Large-Scale Oncology Pathways Program Reduces Drug and Hospitalization Costs
The cost of cancer care continues to rise, and especially the cost of cancer drugs. Since their introduction in the 1990s, clinical pathways have demonstrated an improvement in the quality of care, while lowering costs in numerous clinical settings. Data, however, are limited regarding the role of clinical pathways in cancer care. CareFirst BlueCross BlueShield in partnership with P4 Pathways implemented a multistate oncology pathways program in 2008. A new study evaluated the effectiveness of the program for treatment compliance, the impact of compliance on outcomes, and its ability to curb expected increases in drug and hospitalization costs (Kreys ED, et al. J Oncol Pract. 2013;9:e241-e247).
In this retrospective, single-group, pretest–posttest, researchers looked at data representing 1 year before and 2 years after the program’s initiation from a CareFirst claims database. The study included participating sites with ≥1 claims for breast, lung, or colorectal cancer treatment from each of the 3 years of the study. Compliance was defined as the site attainment of prespecified annual thresholds for the use of chemotherapy and supportive care.
Savings were determined by comparing per-patient charges in drug and hospital costs through year 2 of the pathways program, with the projected annual expenditure increases of 12% and 7%, respectively. Overall, 46 sites representing 193 physicians, 4713 patients, and 78,821 claims met the study inclusion criteria.
The results show that 83% of the sites met the unadjusted compliance rate of 65% chemotherapy benchmark after 1 year of the pathways program. For year 2, when chemotherapy compliance criteria became more stringent with the 80% benchmark, only 54% of the sites could be considered compliant; supportive care compliance was 74% for both years.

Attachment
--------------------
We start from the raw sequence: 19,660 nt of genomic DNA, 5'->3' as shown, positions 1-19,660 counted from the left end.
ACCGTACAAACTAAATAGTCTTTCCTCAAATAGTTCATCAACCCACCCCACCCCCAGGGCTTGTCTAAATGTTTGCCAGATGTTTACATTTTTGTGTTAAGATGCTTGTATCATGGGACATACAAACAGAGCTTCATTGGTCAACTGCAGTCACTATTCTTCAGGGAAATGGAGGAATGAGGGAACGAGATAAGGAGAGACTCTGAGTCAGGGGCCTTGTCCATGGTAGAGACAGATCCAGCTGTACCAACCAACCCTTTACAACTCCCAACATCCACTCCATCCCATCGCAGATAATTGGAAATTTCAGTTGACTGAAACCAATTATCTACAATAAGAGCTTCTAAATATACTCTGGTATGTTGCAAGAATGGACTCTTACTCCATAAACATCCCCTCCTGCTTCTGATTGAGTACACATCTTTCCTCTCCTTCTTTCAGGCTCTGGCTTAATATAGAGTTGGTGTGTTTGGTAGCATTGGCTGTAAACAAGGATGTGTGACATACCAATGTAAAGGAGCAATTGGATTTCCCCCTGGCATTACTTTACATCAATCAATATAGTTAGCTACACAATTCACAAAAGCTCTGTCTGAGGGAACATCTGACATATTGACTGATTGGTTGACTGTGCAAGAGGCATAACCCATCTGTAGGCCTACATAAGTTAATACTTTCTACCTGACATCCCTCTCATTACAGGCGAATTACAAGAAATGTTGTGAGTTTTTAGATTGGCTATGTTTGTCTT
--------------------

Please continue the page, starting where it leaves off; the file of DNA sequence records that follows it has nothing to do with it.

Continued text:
The total drug costs for the 3 years were $30.5 million for the 1 year prepathways, $33.1 million for year 1 on pathways, and $27.0 million for year 2 on pathways. Chemotherapy was responsible for 86% of the total drug costs.
Actual overall drug costs were reduced by $35 million from 1 year prepathways to year 2 on pathways. Per-patient drug costs increased only slightly, from $16,494 in year 1 prepathways to $16,906 in year 2 on pathways (95% confidence interval [CI], −1076.36 to 1900.50; P = .587).
In addition, per-patient costs for hospitalizations significantly decreased by 57% in the 3 years, from $2502 to $1064 (95% CI, −2419.16 to −455.73; P = .004). A 1.5% decrease in per-patient chemotherapy costs and a significant 30% increase in supportive care costs resulted in a small 2.5% increase in overall per-patient drug costs. Because supportive care comprised a small portion of total drug expenditures, changes in supportive care costs had a relatively small overall impact.
Of note, in sharp contrast to the projected cost increases in cancer care nationwide, the implementation of this large-scale pathways program resulted in $10.3 million in savings by participant sites ($7 million from drugs and $3.3 million from hospitalizations), or by $30.9 million when extrapolated to the entire health plan.
These findings demonstrate that an oncology clinical pathway program can be implemented on a broad, multistate scale, and can lead to considerable overall cost-savings in drug and hospitalizations at the very least.